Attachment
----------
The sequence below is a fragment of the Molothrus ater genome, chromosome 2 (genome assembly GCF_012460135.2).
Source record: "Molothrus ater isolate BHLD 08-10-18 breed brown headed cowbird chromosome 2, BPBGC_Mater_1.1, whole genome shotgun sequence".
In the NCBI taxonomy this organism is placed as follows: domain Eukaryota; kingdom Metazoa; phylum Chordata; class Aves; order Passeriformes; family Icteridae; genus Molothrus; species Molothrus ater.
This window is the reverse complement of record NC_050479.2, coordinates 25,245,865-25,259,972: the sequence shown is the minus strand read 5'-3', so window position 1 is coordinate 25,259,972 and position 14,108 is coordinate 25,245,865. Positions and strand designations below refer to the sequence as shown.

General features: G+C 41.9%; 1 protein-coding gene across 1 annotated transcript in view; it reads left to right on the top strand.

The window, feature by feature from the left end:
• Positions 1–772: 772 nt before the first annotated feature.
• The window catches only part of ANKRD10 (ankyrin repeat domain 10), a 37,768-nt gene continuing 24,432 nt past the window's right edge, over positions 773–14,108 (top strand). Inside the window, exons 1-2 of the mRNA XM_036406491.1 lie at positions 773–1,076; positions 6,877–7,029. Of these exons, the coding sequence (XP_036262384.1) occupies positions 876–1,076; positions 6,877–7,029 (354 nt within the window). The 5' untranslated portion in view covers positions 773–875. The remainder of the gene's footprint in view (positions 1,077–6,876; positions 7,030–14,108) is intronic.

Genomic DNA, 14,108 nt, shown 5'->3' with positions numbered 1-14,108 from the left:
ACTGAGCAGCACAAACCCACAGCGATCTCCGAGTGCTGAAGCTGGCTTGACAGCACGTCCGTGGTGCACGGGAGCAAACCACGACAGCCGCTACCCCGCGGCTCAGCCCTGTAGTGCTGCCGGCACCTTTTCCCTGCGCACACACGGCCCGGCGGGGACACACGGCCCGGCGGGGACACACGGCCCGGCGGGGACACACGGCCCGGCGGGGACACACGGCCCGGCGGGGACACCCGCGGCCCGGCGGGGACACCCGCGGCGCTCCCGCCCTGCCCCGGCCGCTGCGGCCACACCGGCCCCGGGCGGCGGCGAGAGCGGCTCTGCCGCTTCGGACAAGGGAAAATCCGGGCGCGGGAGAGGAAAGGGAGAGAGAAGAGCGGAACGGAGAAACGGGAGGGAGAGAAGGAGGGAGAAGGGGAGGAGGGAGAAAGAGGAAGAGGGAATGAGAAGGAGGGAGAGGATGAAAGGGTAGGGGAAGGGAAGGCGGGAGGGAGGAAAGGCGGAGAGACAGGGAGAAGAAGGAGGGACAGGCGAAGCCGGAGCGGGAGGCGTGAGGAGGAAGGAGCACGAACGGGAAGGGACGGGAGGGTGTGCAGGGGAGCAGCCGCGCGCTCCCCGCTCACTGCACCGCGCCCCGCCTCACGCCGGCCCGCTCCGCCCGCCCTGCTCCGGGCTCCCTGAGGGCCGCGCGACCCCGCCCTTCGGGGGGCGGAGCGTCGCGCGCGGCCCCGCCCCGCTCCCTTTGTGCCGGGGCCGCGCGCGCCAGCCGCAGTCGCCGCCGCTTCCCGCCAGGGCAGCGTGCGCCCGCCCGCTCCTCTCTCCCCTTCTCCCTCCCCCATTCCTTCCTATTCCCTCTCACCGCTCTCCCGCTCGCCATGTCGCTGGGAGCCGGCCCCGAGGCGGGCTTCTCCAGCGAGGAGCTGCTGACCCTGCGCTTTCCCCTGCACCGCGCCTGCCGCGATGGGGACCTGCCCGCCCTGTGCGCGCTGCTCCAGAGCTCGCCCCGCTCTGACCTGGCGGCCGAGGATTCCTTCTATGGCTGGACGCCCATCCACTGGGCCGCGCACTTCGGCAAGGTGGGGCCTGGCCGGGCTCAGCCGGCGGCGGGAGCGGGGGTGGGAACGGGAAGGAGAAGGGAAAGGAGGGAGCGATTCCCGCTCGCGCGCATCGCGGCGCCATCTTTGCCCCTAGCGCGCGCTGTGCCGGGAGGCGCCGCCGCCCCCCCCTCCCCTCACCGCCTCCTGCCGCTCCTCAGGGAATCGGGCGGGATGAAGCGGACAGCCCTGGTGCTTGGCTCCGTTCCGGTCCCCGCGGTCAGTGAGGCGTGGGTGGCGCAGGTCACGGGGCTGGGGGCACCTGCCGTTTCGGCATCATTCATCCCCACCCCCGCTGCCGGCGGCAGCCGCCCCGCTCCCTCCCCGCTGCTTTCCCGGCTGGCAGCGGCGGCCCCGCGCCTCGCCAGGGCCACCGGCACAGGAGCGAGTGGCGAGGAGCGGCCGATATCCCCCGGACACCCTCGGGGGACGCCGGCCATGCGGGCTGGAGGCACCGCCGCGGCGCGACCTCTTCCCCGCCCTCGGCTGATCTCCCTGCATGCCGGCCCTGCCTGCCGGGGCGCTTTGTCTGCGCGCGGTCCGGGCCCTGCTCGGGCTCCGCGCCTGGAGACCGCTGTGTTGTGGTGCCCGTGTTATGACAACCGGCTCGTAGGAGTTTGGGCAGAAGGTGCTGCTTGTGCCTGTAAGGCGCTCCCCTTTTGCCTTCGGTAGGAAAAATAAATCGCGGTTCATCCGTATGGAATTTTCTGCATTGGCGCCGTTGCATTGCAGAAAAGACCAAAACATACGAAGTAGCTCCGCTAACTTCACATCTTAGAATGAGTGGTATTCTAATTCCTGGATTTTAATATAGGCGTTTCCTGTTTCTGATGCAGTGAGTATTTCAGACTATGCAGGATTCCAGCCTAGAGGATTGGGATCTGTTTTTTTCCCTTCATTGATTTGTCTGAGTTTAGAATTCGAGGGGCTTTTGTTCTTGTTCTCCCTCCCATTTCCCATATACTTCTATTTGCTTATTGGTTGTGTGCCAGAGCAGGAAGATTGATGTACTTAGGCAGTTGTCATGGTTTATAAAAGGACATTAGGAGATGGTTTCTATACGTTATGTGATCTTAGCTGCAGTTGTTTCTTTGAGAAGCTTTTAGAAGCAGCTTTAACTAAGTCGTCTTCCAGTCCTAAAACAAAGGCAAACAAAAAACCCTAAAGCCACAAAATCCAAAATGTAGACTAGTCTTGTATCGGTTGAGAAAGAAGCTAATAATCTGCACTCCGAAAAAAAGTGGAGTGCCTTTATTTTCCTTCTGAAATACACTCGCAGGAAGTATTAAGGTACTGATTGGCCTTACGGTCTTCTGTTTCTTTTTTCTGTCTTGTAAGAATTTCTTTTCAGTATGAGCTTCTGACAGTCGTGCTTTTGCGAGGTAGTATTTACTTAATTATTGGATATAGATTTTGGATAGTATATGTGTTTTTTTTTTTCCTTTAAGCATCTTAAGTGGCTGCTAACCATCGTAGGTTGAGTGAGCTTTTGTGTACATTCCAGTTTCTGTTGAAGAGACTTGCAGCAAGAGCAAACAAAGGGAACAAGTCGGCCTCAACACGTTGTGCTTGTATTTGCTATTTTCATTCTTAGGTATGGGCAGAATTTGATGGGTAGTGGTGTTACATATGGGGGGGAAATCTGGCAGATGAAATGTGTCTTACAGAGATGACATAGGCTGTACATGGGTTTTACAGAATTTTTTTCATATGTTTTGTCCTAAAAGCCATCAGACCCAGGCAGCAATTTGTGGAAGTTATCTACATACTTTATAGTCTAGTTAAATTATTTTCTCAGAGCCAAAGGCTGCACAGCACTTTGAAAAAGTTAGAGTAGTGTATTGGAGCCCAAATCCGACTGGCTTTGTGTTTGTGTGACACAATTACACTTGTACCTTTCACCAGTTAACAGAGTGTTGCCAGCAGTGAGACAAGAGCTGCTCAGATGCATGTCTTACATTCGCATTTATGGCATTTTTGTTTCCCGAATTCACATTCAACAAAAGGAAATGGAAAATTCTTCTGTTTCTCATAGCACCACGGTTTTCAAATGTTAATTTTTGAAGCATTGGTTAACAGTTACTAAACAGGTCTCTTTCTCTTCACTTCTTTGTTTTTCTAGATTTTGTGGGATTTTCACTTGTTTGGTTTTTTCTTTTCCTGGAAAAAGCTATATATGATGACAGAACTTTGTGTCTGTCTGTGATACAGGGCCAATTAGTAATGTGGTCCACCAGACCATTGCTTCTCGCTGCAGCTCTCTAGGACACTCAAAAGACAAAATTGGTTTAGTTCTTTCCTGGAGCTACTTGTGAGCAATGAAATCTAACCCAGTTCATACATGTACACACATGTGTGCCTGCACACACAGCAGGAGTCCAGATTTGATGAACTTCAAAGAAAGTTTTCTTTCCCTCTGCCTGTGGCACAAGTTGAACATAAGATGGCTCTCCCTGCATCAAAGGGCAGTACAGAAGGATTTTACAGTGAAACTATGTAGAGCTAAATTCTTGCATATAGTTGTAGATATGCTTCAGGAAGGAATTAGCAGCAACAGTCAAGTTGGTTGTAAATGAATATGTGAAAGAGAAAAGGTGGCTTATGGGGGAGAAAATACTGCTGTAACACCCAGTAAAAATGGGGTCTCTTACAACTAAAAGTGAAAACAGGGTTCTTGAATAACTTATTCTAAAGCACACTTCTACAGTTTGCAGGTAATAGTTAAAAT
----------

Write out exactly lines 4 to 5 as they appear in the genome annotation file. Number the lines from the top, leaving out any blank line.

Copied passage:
This window is the reverse complement of record NC_050479.2, coordinates 25,245,865-25,259,972: the sequence shown is the minus strand read 5'-3', so window position 1 is coordinate 25,259,972 and position 14,108 is coordinate 25,245,865. Positions and strand designations below refer to the sequence as shown.

General features: G+C 41.9%; 1 protein-coding gene across 1 annotated transcript in view; it reads left to right on the top strand.